Saturday, October 27, 2007

Will DNA Solve My Mysteries?

When Jasia announced this topic for the 35th edition of the Carnival of Genealogy, I started to think about what I know about DNA. When I think about DNA my mind goes to genetic testing for medical screening. I had to read up on DNA and genealogy.

So what mysteries in my family tree might DNA solve?

To test my own DNA I could only look at mtDNA. I have only traced the line as far as my great grandmother. I know her father was Irish but I have no idea about her mother. As I understand mtDNA, all I can hope to learn is which haplogroup I belong to. Interesting maybe, but it certainly won't help me fill in my tree.

The Y-DNA test might offer me some answers to other mysteries. I have traced my paternal line to early nineteenth century England. Berry is a fairly common name and there are questions as to which line to follow. If my brother or my nephew was willing to provided their DNA I could have it tested. I would then need to find male descendants of the several possible Berry's and have them tested for comparison. This would be cost prohibitive for me to undertake on my own. If someone were to start a one name study for Berry it might be worth getting my brother to participate and see if any others in the study were a match.

This method could also be used to break down one of my most frustrating brick walls. My gr-gr-great-grandfather was William Wisner. He recorded his birth date in his bible as 27 Mar 1783. Various census records indicate that he was born in either PA or NY with PA being the front runner. The first actual record I have found for him placed him in Onondaga County, NY in 1812. Based on circumstantial evidence I believe he was the son of Ananias Wisner b. 1757 which leads to another wall. There were two Wisner families in PA at the time that I am looking at. The line that I believe I descend from goes back to Johannes Wisner, b 1676 in Switzerland, who settled in Orange Co., NY. If I could test a male direct line descendant of William's and compare the results to descendants of Johannes' I should be able to prove or disprove my theory. I don't know if testing would prove a relationship to Ananias specifically, assuming I could find descendants to be tested.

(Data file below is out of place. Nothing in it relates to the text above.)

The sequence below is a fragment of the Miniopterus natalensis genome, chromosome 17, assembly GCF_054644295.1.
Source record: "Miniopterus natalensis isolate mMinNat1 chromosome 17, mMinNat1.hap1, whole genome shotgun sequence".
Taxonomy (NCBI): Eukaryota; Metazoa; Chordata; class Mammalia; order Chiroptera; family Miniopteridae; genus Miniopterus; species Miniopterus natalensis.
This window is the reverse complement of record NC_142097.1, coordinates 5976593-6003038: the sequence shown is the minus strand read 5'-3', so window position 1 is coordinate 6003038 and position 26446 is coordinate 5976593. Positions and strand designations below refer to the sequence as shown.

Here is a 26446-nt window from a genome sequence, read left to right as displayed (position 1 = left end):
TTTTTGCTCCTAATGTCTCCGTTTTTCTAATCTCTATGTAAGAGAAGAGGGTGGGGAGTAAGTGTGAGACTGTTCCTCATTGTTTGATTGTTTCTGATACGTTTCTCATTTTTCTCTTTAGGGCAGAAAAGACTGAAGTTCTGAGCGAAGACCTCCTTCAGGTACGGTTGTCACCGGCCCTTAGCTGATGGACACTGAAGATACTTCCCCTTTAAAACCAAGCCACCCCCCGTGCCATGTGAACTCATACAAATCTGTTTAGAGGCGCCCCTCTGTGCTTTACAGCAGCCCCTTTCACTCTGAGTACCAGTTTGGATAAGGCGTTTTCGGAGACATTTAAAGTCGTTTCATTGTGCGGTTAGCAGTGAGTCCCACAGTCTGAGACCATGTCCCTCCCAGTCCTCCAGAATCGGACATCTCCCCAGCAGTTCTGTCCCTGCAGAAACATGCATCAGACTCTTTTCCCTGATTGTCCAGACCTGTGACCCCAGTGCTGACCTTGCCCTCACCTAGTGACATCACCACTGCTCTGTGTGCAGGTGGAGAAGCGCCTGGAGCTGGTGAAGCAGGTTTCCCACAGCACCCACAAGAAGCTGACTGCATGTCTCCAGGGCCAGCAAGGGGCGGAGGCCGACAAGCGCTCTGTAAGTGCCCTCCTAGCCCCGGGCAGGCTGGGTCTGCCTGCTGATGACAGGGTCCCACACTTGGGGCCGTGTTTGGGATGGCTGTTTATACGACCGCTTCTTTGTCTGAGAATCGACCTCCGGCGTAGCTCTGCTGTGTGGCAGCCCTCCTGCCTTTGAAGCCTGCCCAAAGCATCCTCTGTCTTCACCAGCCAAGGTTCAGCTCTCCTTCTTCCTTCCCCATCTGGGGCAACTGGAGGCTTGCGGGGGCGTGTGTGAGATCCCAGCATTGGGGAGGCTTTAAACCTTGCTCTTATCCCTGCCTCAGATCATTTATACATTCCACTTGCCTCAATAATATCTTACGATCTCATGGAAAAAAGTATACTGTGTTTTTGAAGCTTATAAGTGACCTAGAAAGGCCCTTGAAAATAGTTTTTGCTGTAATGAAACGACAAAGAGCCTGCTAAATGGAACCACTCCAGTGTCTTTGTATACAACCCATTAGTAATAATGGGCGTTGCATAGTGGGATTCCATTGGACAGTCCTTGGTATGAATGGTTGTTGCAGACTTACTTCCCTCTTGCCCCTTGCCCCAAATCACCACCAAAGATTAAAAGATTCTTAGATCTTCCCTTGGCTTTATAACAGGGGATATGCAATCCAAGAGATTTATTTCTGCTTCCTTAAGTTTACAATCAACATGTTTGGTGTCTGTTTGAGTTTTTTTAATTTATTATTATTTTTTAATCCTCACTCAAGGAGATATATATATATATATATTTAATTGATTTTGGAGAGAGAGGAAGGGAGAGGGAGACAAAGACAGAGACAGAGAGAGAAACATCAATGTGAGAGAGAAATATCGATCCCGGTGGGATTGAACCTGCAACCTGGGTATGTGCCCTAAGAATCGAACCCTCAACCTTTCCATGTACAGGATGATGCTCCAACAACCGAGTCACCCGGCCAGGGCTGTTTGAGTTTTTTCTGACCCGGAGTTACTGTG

I do have one mystery that I'd really love to be able to solve through DNA but I have no idea if it is possible. My gr-great-grandfather, Michael Camfield came to New York as an indentured servant. According to family legend he came with his parents, a brother and a sister. The family was split up and Michael spent his seven years on a farm in upstate New York. The name Camfield was given to him by the farmer because it sounded more American. The original family name is thought to have been something similar to Cumfeldt. I have not been able to find any records based on any possible spelling I can think of, or through soundex, that might help me. Is there (or do you think there ever will be) a national data base where results of misc. samples can be compared and I therefore might get lucky? Perhaps a data base kept by nationality? Is there some other way DNA could help me solve this mystery?

I look forward to any suggestions Blaine Bettinger might have for me as host of the 35th edition of the COG.

2 comments:

Nikki-ann said...

It's a difficult one. I'm not sure how DNA would help me either... plus it's an expensive business. However, I am looking forward to what everyone else has to say on the matter ar the COG.

Luke Broersma said...

I've been wanting to test my father-in-law's y DNA. He is a direct male descendant of William Wisner thru George Wisner, Sara Camfield's brother. It would take finding another direct male descendant from Johannes Weesner who took a y DNA test to confirm.